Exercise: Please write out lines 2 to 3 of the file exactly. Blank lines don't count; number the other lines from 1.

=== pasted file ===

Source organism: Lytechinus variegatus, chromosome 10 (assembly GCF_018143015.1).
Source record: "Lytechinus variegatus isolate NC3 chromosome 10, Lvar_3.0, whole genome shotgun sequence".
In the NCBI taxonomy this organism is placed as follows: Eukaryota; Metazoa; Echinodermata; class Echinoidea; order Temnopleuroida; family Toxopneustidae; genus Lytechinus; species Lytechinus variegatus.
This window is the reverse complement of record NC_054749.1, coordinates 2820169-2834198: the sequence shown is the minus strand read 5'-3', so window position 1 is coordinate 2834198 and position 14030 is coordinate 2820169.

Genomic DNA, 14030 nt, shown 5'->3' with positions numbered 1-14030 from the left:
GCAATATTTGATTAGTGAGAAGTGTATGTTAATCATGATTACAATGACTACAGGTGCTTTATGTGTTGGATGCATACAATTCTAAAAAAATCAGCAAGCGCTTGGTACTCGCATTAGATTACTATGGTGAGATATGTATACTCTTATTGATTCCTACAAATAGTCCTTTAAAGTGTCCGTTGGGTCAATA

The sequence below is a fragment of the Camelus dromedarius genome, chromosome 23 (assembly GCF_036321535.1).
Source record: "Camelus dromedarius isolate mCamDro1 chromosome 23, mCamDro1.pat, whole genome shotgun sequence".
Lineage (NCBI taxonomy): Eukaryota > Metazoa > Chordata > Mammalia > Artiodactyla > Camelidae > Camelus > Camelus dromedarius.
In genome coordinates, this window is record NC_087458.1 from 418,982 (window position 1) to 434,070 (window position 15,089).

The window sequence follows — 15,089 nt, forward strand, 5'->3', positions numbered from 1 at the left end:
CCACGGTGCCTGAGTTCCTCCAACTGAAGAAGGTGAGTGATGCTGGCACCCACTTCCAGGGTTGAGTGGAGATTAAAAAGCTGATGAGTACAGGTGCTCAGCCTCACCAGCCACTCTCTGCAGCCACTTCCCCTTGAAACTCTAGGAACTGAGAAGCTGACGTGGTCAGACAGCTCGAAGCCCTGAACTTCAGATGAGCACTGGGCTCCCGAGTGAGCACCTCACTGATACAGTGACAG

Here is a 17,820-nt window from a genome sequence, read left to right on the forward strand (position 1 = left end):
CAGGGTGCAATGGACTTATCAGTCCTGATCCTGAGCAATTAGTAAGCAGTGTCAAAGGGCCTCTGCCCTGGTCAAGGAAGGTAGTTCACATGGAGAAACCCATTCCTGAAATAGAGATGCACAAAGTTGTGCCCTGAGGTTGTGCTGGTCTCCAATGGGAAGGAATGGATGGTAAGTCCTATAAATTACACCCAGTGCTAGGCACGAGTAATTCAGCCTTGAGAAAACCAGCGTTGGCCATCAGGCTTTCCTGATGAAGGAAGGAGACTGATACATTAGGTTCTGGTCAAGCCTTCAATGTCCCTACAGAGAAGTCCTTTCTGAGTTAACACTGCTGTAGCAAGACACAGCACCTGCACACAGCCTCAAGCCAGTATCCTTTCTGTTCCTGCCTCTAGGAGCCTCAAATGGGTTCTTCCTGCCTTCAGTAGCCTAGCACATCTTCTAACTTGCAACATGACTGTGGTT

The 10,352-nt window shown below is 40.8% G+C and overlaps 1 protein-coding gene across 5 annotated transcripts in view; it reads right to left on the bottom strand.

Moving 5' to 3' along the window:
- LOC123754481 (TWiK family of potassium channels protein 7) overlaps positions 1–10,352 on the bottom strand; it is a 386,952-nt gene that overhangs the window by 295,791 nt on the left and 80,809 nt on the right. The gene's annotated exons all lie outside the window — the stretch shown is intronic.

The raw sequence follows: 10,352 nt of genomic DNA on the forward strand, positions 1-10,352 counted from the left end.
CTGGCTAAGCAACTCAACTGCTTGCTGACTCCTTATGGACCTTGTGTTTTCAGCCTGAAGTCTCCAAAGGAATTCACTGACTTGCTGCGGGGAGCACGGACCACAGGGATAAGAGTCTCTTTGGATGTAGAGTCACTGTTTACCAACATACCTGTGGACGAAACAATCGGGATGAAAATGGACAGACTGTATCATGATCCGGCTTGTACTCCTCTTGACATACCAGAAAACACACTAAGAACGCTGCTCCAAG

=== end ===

Source record: "Lytechinus variegatus isolate NC3 chromosome 10, Lvar_3.0, whole genome shotgun sequence".
In the NCBI taxonomy this organism is placed as follows: Eukaryota; Metazoa; Echinodermata; class Echinoidea; order Temnopleuroida; family Toxopneustidae; genus Lytechinus; species Lytechinus variegatus.